About the Project
Princeton University, founded as the College of New Jersey in 1746, exemplifies the central paradox of American history. From the start, liberty and slavery were intertwined. The Princeton and Slavery Project investigates the University’s involvement with the institution of slavery. We invite you to explore the many stories and sources included here and to contact us with research, stories, and ideas of your own.
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News & Events
The New York Times, 6/27/20
University trustees concluded that Wilson’s “racist thinking and policies make him an inappropriate namesake for a school or college."
The New York Times, 5/12/20
Nicholas Johnson, who was named valedictorian of Princeton’s Class of 2020, called the achievement especially significant, given the school’s struggle in recent years to confront its troubled history with slavery.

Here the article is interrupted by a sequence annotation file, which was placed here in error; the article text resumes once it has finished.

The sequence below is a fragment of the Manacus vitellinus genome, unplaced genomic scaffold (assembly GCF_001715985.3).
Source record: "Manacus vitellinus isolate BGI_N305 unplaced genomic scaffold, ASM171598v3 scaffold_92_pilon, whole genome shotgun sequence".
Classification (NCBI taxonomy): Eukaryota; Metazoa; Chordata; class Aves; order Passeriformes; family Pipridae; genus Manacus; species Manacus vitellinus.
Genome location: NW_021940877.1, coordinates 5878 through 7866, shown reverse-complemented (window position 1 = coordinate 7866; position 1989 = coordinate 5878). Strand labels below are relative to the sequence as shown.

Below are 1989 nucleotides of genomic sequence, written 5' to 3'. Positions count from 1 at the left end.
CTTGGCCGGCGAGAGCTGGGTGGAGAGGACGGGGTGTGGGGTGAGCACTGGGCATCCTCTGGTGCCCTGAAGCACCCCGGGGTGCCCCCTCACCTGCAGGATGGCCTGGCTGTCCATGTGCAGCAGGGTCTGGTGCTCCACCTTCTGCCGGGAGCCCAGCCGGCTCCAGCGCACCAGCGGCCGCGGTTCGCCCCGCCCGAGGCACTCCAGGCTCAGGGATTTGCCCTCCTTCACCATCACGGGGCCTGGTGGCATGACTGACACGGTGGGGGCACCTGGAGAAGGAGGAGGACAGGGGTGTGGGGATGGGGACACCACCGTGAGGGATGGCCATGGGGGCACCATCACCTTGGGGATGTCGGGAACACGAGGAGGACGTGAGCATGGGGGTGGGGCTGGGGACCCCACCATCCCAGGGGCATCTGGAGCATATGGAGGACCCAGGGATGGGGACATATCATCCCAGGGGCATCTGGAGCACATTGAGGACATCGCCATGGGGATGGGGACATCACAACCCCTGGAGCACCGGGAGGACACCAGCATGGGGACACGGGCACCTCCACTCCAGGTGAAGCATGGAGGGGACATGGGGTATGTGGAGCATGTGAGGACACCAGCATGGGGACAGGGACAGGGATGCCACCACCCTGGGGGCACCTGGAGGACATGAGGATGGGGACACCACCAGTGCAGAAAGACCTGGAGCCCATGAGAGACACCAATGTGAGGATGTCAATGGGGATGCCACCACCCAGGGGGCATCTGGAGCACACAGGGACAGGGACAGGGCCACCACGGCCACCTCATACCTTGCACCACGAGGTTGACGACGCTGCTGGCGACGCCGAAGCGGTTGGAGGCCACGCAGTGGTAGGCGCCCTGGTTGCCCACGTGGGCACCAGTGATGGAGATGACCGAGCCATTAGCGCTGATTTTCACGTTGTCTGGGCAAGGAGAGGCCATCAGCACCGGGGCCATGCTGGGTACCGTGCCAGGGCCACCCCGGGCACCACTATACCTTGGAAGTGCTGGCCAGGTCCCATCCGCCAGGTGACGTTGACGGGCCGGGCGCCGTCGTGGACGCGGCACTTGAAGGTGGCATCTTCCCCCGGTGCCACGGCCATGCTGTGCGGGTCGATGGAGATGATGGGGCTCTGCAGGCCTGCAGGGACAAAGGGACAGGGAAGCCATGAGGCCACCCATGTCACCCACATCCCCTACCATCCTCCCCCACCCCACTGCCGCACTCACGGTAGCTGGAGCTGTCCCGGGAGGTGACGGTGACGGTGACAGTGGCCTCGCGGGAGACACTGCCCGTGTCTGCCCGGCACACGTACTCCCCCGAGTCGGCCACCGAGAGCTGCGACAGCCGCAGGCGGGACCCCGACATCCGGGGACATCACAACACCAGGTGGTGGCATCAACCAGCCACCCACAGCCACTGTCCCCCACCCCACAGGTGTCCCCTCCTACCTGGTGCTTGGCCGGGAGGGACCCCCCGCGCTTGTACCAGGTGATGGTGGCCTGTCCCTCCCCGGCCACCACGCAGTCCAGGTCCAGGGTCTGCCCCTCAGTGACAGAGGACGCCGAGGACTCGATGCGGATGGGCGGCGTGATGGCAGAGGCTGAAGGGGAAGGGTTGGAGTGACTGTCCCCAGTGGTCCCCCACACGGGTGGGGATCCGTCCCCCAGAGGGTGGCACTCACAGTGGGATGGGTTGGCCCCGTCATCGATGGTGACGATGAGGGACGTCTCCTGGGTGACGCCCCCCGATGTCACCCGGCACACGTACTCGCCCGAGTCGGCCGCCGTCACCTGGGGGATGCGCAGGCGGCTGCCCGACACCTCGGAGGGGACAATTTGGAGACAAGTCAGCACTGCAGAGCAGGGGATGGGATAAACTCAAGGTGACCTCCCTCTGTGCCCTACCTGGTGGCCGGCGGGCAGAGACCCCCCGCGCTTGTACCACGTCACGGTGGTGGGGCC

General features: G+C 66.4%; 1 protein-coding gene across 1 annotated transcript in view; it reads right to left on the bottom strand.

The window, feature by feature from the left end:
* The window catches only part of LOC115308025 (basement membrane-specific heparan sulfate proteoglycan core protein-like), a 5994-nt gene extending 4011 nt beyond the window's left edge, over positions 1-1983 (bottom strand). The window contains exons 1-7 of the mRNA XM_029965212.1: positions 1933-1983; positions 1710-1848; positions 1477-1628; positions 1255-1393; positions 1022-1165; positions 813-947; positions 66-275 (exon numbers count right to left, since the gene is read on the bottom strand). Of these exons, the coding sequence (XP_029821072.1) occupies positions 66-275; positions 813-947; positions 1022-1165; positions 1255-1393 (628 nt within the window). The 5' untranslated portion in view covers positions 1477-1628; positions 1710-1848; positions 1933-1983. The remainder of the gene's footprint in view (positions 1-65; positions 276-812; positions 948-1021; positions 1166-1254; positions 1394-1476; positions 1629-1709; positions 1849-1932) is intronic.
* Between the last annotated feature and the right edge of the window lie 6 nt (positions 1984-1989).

The New York Times, 11/6/17
Princeton University has a long history connected to slavery, which has remained hidden until now.
Jonathan Edwards Jr.
Jonathan Edwards Jr. (1746-1801), the son of early America’s preeminent theologian and Princeton’s third president, strongly opposed slavery throughout his life and career as a minister—becoming a leading antislavery activist of the 18th century and one of the few abolitionists Princeton ever produced.
Joseph Henry and Sam Parker
Joseph Henry spent fourteen years at the College of New Jersey, serving as Chair of Natural History between 1832 and 1846. Sam Parker, his assistant, was a free black man.
Destiny Salter (Class of 2020)
A Princeton & Slavery Oral History by Christo Ritter (Class of 2020), produced in conjunction with the freshman seminar Princeton, Slavery and Historical Memory (Fall 2016).
Estate Inventory of John Maclean Sr.
Inventory from the estate of John Maclean Sr., listing two slaves, a "Negro Girl Sal" and "Negro Boy Charles."